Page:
Step #5: Humble yourself.
In Matthew 5:5, Jesus said the meek are blessed. That is, the humbly submissive are blessed. This point seems counter-intuitive. It seems to be a paradox. You probably think you are humble because you are heaping all kinds of misery on yourself. Actually, if you are in Christ, not forgiving yourself is a display of utter arrogance. You somehow think that you are such an awful sinner that you stand out head and shoulders above the rest. Your sinning is so powerful that it defies the powerful grace of God. God could forgive David when he committed adultery and murdered Uriah. God was powerful enough to forgive Manasseh for all of his idolatry, human sacrifice, and sin. God was powerful enough to forgive Peter his denials and Paul his persecution and murders. But your sins are so big that you are too powerful for even God. Humble yourself and accept God’s forgiveness. If God can forgive you, you can forgive you.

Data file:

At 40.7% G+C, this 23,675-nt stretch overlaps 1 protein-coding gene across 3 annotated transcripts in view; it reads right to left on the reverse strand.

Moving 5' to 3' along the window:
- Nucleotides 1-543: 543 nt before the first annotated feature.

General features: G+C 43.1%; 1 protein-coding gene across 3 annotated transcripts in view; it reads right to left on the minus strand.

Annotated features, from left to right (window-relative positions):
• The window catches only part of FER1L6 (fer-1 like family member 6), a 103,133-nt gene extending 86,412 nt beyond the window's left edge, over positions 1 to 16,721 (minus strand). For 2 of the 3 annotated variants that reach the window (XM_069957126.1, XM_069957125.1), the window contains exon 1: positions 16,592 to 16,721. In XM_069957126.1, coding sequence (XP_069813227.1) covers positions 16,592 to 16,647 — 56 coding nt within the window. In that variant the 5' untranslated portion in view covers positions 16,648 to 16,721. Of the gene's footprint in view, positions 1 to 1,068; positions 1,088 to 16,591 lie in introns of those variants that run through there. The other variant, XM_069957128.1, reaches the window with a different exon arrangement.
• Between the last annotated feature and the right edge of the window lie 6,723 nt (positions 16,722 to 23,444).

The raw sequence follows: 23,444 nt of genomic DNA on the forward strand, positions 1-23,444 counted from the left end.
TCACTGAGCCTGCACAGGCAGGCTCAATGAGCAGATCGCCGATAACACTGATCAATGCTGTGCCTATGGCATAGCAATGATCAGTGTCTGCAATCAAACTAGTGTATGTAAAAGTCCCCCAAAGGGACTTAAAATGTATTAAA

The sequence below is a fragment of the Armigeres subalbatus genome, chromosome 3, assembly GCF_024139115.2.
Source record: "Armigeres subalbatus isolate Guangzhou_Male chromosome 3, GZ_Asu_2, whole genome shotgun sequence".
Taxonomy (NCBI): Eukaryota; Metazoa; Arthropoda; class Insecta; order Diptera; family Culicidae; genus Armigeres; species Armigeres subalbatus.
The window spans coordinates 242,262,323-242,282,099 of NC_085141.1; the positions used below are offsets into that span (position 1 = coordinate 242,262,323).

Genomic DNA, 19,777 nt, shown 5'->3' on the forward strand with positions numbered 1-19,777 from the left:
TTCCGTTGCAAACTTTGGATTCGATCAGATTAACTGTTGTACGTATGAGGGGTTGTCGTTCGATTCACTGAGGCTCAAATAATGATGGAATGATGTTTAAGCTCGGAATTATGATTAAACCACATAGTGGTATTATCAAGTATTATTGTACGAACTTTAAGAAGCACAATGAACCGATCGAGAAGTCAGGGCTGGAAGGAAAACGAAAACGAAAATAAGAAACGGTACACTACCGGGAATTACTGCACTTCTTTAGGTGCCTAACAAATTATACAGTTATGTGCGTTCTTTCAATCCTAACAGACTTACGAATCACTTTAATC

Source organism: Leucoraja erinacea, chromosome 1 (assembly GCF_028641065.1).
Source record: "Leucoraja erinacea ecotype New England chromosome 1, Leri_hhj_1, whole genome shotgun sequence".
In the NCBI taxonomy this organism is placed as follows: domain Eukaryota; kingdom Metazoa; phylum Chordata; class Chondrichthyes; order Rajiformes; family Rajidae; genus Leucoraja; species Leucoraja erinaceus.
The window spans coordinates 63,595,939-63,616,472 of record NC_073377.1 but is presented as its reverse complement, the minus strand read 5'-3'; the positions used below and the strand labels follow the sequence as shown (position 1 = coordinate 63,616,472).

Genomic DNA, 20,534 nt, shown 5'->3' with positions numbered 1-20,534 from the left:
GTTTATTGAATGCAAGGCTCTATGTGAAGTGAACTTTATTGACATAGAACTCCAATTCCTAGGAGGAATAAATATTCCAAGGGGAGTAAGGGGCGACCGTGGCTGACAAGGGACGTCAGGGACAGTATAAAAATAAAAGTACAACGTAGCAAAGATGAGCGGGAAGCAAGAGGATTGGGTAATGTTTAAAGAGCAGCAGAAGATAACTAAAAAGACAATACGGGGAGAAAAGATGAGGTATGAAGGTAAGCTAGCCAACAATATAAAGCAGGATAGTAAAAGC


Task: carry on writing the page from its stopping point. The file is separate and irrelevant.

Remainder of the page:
Step #6: Bring your sins to God and embrace His promises.
Like the tax collector in Luke 18:13 bring your sins to God. Jesus died so you could live. Let Jesus bring you into the Holy Place before God and let God atone for your sins in Jesus’ sacrifice (cf. Hebrews 10:19-23). Having owned every one of your sins, bring them to God. Confess them to Him. Remember the promise of Proverbs 28:13—“Whoever conceals his transgressions will not prosper, but he who confesses and forsakes them will obtain mercy” (ESV). Remember who God is. He is not the universal tyrant looking for opportunities to zap His creation to hell for all eternity. In Ezekiel 18:23, God says, “Have I any pleasure in the death of the wicked, declares the Lord God, and not rather that he should turn from his way and live?” (ESV). God doesn’t want to condemn you. He wants you to live.
Step #7: Confess your sins to another person.